For my NiMH charge the total charge took 2 hours and 7 minutes, so slightly faster and you can see that it was a more pulsed charge with voltage remaining very consistent. 

 

For the last test I charged 2 nimh, and 2 liion batteries at the same time, and the total charge time was 2hrs 40 minutes. Here we saw a total charging rate peak at 1.5A spread across all 4 batteries. 

Uses for 1.5V Li Ion batteries

One thing I wanted to touch on is where and why you might choose a 1.5V lithium ion battery over a NiHM or standard alkaline. The very basics of how they work are, it’s using your standard 4.2V lithium ion cell and then has circuitry to step down the power to 1.5V. The ones here I tested Xtar provided, and since you use an external charger they have a larger capacity then  Lithium ion batteries have a better power density and lighter weight then their comparable alkaline cells, and you don’t have the one time use either. In terms of power these 1.5V batteries don’t suffer a voltage sag as they discharge like Alkaline and NiHM do, so your high drain devices like camera flashes won’t slow down during use. The bad side is the built in power meters in some devices won’t be accurate as they count on that voltage sag to estimate the amount of life left. There is also no memory effect when compared to NiHM.

 

I did run a quick runtime comparison with the Olight i5T CU with the Xtar 1.5v Lithium ion battery they rate at 3300mAh, and an Amazon Basics High Capacity NiMH (2400mAh) I previously had tested this light with. You can see here in the graph the outputs are identical except for the very end. The Liion cell has a very sharp drop off when the internal protection circuit kicks in on the battery and stops all current. The NiMH battery on the other hand has some gradual decline as voltage drops at the end of it’s lifecycle. Runtimes were within just a few minutes difference with the Nimh having the slight advantage on this light. Not sure how Xtar is calculating their cell rating on this one. 

 

Conclusion

This is a basic charger from a brand with a good track record. I am not sure it has a ton of applications in the current flashlight market for enthusiasts but it has applications elsewhere in the home. It’s a nice charger for photographers looking to recharge their eneloop batteries for flashes or those who switch over to 1.5V lithium cells which would work quite well, for anyone with kids to recharge batteries for the endless number of toys, and other household tasks. Yes there are flashlights still using AA sized batteries that use Nihm batteries where this and the 1.5V lithium batteries would work just fine, I just personally use 4.2V 14500’s in all my lights where I am able to due to more performance and good runtimes generally.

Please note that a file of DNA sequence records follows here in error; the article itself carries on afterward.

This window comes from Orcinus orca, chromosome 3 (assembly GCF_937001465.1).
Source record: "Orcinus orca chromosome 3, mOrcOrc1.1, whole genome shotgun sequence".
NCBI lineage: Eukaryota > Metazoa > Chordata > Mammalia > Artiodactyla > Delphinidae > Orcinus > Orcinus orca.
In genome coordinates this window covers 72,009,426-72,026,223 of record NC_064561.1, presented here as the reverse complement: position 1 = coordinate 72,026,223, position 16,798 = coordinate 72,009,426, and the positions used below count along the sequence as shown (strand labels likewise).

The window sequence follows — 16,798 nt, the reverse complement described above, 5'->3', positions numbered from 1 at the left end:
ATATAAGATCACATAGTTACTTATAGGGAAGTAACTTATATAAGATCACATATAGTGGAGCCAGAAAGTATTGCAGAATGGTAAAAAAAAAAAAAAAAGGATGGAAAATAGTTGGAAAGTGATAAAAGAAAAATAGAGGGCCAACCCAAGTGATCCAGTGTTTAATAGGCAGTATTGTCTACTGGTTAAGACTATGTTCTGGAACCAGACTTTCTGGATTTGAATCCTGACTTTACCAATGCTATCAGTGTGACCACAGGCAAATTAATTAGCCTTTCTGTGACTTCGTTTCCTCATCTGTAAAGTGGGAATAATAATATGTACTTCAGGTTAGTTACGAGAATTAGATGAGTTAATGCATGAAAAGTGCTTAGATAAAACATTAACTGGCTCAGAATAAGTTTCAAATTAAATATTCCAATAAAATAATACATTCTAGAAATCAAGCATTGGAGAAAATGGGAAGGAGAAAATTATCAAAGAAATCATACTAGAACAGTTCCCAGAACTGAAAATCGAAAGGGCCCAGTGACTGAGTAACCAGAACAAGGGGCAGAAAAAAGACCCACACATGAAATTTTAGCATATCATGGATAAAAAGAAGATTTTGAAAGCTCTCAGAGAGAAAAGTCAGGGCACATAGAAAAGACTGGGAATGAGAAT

I think this would be a little more useful charger if it also charged the more conventional 4.2V lithium ion batteries like 14500’s as then it would make a great travel charger to take care of 2 physical sizes, and 3 chemistries/voltages in a small package, and able to use USB-C to C natively. The onboard flashlight does light up but it’s a standard 5mm LED, nothing to write home about but better than nothing in an emergency. The charger also has a USB-A out that’s rated for 5V at 1A, so you could use it to charge your phone in a pinch. Overall this is a specialty charger for a niche market but it does a good basic job for what it’s designed for and I can recommend it if you fall into that niche. 

Find the the Xtar BC4 https://www.xtar.cc/product/BC4-135.html

Xtar MC4S Review (USB-C Inexpensive 4 bay simple battery charger)